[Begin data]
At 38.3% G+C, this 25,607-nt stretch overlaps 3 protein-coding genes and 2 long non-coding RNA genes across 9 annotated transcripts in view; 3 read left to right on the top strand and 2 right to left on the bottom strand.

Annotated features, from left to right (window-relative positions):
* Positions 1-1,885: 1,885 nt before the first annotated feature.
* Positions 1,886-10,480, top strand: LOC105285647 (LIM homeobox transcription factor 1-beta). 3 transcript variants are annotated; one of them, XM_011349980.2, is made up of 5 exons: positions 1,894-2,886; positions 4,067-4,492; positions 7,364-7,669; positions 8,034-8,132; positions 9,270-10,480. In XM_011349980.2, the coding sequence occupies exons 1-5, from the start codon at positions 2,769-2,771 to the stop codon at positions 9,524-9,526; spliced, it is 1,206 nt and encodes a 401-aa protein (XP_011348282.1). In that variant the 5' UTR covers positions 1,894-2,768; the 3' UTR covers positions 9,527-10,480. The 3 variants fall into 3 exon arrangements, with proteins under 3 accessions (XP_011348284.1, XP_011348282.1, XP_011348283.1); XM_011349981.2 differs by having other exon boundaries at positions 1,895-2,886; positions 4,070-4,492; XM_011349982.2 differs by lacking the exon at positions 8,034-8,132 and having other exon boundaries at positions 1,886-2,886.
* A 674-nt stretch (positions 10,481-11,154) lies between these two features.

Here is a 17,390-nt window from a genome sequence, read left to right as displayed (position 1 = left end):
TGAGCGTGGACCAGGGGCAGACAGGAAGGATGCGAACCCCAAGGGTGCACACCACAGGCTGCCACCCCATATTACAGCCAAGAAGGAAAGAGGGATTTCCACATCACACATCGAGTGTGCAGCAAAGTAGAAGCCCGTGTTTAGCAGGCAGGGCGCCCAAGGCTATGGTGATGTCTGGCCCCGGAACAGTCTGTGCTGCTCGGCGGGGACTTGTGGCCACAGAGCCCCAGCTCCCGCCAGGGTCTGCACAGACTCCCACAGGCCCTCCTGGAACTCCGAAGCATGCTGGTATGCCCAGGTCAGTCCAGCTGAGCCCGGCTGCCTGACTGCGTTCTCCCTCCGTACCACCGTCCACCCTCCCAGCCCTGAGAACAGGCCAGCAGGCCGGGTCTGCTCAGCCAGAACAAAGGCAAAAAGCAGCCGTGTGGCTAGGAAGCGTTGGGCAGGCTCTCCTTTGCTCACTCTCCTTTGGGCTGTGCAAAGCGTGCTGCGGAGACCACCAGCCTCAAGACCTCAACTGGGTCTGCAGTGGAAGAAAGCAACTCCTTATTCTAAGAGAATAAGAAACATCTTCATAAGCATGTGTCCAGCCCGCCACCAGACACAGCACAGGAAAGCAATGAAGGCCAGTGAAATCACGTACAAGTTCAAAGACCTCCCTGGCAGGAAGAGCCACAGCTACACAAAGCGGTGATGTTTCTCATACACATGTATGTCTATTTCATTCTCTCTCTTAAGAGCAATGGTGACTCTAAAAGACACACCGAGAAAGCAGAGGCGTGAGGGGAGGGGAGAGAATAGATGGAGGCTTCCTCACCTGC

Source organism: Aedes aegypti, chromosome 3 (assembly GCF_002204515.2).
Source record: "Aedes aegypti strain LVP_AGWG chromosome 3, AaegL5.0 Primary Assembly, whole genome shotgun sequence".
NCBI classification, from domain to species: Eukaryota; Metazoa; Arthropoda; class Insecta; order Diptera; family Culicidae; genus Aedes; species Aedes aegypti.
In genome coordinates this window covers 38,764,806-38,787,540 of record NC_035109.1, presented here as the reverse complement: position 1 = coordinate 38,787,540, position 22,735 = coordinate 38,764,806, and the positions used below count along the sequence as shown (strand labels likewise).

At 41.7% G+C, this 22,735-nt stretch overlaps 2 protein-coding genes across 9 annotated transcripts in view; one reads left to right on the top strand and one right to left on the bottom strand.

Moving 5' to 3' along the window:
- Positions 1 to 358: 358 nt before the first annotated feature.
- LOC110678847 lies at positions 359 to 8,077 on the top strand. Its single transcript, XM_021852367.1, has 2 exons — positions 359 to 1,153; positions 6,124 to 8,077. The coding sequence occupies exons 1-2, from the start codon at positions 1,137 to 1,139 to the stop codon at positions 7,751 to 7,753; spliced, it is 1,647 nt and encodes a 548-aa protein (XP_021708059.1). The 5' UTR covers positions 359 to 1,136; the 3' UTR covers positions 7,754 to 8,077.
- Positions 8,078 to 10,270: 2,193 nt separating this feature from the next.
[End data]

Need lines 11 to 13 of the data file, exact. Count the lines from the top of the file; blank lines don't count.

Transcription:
In genome coordinates this window covers 38,764,806-38,787,540 of record NC_035109.1, presented here as the reverse complement: position 1 = coordinate 38,787,540, position 22,735 = coordinate 38,764,806, and the positions used below count along the sequence as shown (strand labels likewise).

At 41.7% G+C, this 22,735-nt stretch overlaps 2 protein-coding genes across 9 annotated transcripts in view; one reads left to right on the top strand and one right to left on the bottom strand.

Moving 5' to 3' along the window: